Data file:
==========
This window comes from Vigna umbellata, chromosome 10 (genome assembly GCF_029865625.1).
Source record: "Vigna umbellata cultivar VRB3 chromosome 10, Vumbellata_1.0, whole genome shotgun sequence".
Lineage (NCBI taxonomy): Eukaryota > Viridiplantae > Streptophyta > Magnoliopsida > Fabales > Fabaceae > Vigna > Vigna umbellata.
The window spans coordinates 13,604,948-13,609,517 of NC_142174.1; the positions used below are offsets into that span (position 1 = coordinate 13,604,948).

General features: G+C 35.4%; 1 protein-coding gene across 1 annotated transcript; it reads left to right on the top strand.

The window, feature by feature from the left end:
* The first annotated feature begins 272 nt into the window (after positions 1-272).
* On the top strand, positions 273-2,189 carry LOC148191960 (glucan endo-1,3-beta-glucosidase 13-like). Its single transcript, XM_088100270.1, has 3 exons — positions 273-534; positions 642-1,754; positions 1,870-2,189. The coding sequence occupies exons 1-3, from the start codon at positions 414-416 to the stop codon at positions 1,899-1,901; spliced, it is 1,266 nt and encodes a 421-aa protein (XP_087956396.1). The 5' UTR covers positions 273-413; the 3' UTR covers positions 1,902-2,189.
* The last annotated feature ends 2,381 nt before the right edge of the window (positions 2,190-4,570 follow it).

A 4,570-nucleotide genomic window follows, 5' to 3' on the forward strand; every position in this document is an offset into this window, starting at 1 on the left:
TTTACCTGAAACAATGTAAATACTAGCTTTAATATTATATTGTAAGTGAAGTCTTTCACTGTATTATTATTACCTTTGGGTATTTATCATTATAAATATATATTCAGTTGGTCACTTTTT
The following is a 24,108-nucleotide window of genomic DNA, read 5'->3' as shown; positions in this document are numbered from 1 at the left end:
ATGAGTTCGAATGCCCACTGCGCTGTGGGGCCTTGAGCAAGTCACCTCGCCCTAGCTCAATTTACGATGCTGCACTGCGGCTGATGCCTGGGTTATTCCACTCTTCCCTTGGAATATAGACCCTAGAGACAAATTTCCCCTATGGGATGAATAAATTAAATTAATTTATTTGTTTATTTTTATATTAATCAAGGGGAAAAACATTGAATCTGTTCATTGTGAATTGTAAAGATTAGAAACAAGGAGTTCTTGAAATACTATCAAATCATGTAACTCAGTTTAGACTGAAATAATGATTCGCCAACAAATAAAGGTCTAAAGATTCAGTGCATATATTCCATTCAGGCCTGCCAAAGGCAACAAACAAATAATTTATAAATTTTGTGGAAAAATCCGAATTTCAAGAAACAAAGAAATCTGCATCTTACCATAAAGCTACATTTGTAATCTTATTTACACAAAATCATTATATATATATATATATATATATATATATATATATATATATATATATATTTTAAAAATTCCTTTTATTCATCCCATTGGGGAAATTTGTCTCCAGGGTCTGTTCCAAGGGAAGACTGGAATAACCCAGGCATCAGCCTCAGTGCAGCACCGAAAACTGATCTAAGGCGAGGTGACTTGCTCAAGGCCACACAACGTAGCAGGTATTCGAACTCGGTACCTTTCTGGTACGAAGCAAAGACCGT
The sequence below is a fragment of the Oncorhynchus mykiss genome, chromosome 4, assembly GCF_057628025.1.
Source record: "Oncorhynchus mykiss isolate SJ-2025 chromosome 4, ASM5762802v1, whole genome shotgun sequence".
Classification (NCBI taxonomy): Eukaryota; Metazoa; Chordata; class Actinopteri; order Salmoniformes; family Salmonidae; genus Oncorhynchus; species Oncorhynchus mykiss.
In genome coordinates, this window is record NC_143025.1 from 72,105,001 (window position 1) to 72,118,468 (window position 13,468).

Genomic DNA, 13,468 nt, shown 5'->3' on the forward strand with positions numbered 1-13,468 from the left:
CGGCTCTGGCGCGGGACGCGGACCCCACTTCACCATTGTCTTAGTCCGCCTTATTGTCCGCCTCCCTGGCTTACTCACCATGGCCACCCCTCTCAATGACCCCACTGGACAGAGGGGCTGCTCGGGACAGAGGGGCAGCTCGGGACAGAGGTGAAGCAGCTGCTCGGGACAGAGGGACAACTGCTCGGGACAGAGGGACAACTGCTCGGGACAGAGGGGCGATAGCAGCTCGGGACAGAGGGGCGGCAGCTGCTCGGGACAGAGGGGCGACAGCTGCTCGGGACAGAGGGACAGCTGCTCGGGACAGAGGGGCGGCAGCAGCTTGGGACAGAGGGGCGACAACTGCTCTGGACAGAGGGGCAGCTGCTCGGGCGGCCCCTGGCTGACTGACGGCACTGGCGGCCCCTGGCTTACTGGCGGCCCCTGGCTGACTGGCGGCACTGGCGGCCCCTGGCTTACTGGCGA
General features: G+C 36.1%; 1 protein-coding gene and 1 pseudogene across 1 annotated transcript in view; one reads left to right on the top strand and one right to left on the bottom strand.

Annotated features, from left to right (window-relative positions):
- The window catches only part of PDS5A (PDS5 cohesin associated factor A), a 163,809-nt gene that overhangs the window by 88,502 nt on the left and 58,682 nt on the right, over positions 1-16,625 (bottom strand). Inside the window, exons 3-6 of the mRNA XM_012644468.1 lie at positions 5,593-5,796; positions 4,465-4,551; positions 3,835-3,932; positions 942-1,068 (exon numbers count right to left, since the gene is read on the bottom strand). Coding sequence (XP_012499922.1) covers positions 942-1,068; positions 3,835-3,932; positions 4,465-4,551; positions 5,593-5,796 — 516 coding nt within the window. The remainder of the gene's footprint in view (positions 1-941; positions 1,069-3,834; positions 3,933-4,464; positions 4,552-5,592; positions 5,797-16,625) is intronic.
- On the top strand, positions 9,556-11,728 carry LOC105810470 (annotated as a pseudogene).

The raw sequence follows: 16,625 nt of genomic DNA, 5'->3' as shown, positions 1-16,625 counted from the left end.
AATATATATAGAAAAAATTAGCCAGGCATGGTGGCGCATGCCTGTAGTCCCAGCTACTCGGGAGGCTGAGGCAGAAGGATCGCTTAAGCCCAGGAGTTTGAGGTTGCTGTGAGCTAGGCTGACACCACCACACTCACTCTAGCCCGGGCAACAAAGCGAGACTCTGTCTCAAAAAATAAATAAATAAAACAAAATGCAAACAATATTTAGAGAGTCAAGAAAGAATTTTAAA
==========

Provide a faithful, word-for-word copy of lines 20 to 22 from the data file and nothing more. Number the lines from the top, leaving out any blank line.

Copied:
General features: G+C 36.1%; 1 protein-coding gene and 1 pseudogene across 1 annotated transcript in view; one reads left to right on the top strand and one right to left on the bottom strand.

Annotated features, from left to right (window-relative positions):
- The window catches only part of PDS5A (PDS5 cohesin associated factor A), a 163,809-nt gene that overhangs the window by 88,502 nt on the left and 58,682 nt on the right, over positions 1-16,625 (bottom strand). Inside the window, exons 3-6 of the mRNA XM_012644468.1 lie at positions 5,593-5,796; positions 4,465-4,551; positions 3,835-3,932; positions 942-1,068 (exon numbers count right to left, since the gene is read on the bottom strand). Coding sequence (XP_012499922.1) covers positions 942-1,068; positions 3,835-3,932; positions 4,465-4,551; positions 5,593-5,796 — 516 coding nt within the window. The remainder of the gene's footprint in view (positions 1-941; positions 1,069-3,834; positions 3,933-4,464; positions 4,552-5,592; positions 5,797-16,625) is intronic.